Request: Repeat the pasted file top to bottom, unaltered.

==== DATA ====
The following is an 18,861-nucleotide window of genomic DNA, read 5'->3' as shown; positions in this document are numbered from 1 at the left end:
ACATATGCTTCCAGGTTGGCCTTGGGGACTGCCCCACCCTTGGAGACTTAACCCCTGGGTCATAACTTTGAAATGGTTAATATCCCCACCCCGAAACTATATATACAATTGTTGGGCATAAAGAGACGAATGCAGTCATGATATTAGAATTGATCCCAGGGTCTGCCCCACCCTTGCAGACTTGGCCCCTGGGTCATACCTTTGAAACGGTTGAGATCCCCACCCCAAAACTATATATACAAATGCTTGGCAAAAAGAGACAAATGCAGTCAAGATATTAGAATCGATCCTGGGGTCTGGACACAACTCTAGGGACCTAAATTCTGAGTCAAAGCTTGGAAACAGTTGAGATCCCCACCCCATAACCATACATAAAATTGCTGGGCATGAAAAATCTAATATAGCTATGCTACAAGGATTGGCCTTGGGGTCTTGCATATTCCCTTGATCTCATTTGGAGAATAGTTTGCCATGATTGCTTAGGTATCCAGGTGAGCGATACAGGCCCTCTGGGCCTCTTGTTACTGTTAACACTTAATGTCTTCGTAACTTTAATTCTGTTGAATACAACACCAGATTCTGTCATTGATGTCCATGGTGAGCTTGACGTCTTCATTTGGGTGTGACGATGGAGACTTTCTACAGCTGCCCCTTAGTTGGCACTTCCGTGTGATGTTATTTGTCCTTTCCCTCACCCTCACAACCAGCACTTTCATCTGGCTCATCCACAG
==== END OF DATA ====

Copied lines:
The following is an 18,861-nucleotide window of genomic DNA, read 5'->3' as shown; positions in this document are numbered from 1 at the left end:
ACATATGCTTCCAGGTTGGCCTTGGGGACTGCCCCACCCTTGGAGACTTAACCCCTGGGTCATAACTTTGAAATGGTTAATATCCCCACCCCGAAACTATATATACAATTGTTGGGCATAAAGAGACGAATGCAGTCATGATATTAGAATTGATCCCAGGGTCTGCCCCACCCTTGCAGACTTGGCCCCTGGGTCATACCTTTGAAACGGTTGAGATCCCCACCCCAAAACTATATATACAAATGCTTGGCAAAAAGAGACAAATGCAGTCAAGATATTAGAATCGATCCTGGGGTCTGGACACAACTCTAGGGACCTAAATTCTGAGTCAAAGCTTGGAAACAGTTGAGATCCCCACCCCATAACCATACATAAAATTGCTGGGCATGAAAAATCTAATATAGCTATGCTACAAGGATTGGCCTTGGGGTCTTGCATATTCCCTTGATCTCATTTGGAGAATAGTTTGCCATGATTGCTTAGGTATCCAGGTGAGCGATACAGGCCCTCTGGGCCTCTTGTTACTGTTAACACTTAATGTCTTCGTAACTTTAATTCTGTTGAATACAACACCAGATTCTGTCATTGATGTCCATGGTGAGCTTGACGTCTTCATTTGGGTGTGACGATGGAGACTTTCTACAGCTGCCCCTTAGTTGGCACTTCCGTGTGATGTTATTTGTCCTTTCCCTCACCCTCACAACCAGCACTTTCATCTGGCTCATCCACAG